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As a High School English teacher, I have met hundreds of students over the past five years. Some are quirky, while others are just plain odd. Some genuinely enjoy learning, while others cannot wait to graduate and never look back. Nevertheless, I can always see who is interested in obtaining knowledge to get an “A”, and who desires to truly learn.
When I was a student, I am ashamed to say that I always cared more about getting a perfect grade point average than truly learning the material. And while it is embarrassing to note, I recall little to nothing from my math, science, or social studies classes. I studied the material and could regurgitate it for a test, but I was never truly learning the material. I had the content and face-value of knowledge down pat to get an “A.” I was a master at memorization and short-term memory. But I never allowed the material to penetrate my soul. I wonder how many of us do that when it comes to Jesus and our view of Christianity today.
Because if I am being honest, I fear that we value knowledge with precedence when what we should really be valuing is learning. We prioritize route memorization and rules when we should be emphasizing relationship, freedom, action, and truth.
What Do You Know?
In the book of John chapter 3, beginning with verses 1 through 15, Jesus has an interaction with someone else who was a bit too preoccupied with knowledge.
Nicodemus, a religious man greatly associated with the scholars, Pharisees, and Sadducees of his day, stumbled upon Jesus in the middle of the night. He was searching for knowledge. Mere intellectual information and hogwash. Something that would change his mind, but never his heart.
Yet although Nicodemus knew Jesus was a teacher and from God because of the miracles He did, he refused to believe anything further. In fact, the Scriptures reveal to us that he wouldn’t even acknowledge Him as the same as God, and certainly not the Savior of the world.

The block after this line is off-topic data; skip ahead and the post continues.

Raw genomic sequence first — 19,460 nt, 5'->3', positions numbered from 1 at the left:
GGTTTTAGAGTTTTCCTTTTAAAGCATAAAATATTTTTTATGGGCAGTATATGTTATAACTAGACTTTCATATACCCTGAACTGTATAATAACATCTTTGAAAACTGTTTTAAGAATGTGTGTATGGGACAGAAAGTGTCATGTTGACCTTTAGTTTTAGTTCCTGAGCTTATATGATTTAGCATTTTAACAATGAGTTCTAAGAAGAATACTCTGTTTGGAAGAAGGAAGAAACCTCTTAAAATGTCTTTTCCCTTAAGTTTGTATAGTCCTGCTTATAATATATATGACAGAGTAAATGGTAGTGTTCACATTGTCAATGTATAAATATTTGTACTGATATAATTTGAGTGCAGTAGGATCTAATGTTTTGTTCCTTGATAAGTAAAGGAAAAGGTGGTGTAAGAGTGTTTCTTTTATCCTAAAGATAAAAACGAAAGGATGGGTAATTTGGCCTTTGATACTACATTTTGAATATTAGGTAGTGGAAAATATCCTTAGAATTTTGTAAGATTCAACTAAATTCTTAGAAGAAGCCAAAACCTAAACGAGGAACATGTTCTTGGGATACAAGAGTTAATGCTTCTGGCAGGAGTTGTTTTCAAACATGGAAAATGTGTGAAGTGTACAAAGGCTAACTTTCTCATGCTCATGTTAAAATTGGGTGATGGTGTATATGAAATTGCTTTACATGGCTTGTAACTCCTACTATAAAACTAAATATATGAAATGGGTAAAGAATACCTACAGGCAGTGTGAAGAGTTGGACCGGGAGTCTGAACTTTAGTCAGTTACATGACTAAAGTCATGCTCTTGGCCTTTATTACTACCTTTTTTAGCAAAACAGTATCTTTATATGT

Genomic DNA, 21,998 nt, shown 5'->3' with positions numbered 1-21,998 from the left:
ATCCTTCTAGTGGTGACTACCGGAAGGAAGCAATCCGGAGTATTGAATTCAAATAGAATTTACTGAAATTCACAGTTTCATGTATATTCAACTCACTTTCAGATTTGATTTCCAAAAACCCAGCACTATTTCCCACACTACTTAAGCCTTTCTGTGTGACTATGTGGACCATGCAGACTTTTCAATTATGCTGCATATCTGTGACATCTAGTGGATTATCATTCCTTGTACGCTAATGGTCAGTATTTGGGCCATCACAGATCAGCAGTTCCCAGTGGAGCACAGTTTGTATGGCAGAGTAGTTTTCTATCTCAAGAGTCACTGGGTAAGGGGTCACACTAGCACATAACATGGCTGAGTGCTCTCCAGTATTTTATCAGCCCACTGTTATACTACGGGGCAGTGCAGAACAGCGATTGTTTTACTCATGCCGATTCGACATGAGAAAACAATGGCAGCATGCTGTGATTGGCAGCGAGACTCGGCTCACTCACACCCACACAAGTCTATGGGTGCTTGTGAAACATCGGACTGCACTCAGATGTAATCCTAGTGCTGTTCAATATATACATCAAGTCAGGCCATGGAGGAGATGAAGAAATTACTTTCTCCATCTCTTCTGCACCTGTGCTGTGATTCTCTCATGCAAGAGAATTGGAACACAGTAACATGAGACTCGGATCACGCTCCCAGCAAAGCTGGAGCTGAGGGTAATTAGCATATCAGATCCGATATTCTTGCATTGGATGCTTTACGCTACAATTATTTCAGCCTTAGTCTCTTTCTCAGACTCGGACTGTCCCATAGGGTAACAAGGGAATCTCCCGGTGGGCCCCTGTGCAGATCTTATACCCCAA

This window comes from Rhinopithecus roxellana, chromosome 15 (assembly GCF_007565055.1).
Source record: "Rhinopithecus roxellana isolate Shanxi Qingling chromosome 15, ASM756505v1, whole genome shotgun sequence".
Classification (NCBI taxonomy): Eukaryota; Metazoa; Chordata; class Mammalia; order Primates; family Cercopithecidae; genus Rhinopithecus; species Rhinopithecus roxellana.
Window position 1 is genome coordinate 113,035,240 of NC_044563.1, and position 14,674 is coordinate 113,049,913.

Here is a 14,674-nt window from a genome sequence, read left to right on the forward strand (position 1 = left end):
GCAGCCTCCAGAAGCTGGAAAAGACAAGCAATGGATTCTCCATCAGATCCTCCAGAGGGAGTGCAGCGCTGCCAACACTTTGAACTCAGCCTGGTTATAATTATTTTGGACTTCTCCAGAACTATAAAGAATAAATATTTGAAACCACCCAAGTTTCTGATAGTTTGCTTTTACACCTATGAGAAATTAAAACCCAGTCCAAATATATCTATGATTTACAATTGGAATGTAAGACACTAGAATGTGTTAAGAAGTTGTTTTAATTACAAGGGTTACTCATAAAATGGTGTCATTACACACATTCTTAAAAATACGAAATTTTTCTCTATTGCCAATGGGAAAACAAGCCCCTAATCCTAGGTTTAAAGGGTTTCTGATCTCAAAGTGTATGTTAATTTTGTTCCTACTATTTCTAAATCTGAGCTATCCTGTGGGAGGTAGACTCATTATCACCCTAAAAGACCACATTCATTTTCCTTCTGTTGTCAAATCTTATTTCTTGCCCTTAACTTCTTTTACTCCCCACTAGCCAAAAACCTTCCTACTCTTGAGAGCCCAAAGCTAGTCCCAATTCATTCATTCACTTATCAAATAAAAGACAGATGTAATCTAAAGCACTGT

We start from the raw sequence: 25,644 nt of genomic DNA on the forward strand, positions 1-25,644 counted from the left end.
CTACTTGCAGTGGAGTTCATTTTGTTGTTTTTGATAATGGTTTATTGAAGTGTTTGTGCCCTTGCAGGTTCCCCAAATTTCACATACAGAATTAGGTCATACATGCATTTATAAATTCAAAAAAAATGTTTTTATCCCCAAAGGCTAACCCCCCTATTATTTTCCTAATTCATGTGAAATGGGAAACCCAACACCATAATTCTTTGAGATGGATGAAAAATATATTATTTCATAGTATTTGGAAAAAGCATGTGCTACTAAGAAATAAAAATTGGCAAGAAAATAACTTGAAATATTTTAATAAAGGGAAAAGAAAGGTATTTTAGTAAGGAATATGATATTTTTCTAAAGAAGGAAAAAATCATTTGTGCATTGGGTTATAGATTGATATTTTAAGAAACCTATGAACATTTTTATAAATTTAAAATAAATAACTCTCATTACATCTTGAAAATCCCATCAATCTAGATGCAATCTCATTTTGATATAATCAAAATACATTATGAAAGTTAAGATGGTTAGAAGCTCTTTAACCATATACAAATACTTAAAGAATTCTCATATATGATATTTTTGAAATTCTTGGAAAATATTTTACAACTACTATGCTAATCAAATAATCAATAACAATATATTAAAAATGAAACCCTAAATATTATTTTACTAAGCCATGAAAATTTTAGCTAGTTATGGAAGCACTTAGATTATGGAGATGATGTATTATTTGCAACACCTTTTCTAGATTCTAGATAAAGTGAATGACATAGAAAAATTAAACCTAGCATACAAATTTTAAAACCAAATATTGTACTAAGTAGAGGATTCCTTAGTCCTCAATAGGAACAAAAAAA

“Now there was a Pharisee, a man named Nicodemus who was a member of the Jewish ruling council. He came to Jesus at night and said, “Rabbi, we know that you are a teacher who has come from God. For no one could perform the signs you are doing if God were not with him” (John 3:1-3, New International Version)
Today, I think we suffer from the same problem. We want to know about God, but we keep Him away from what’s really going on with us. We know deep down in our hearts that He is God, but we struggle to see how a person could be 3 in 1. We question how Jesus could be the Messiah when He does not appear as a King.
Yet, something still draws us to Him.
Anticipating something more.
Just like Nicodemus searching for answers in the middle of the night, we, too, are drawn near.
In the Middle of the Night
Because in the middle of the night, Nicodemus went searching. And he went looking at a time when things were dark.
Dense and foggy, when no one would see him.
Yet the fact that Nicodemus went at night strikes me. He wanted mere knowledge from Jesus.
Answers to burning questions.
Gasoline for his scorching fire.
But Jesus was offering him a new life.
A religious system flipped on its head.
A person in place of 600+ laws.
However Nicodemus wasn’t looking for a life change, he was looking for quick fixes and answers. He sought mere intellect. He strayed away from a re-orientation of his life. He was not looking for a new way. And sometimes, neither are we. Even when Jesus offers it to us.
A Different Kind of Offer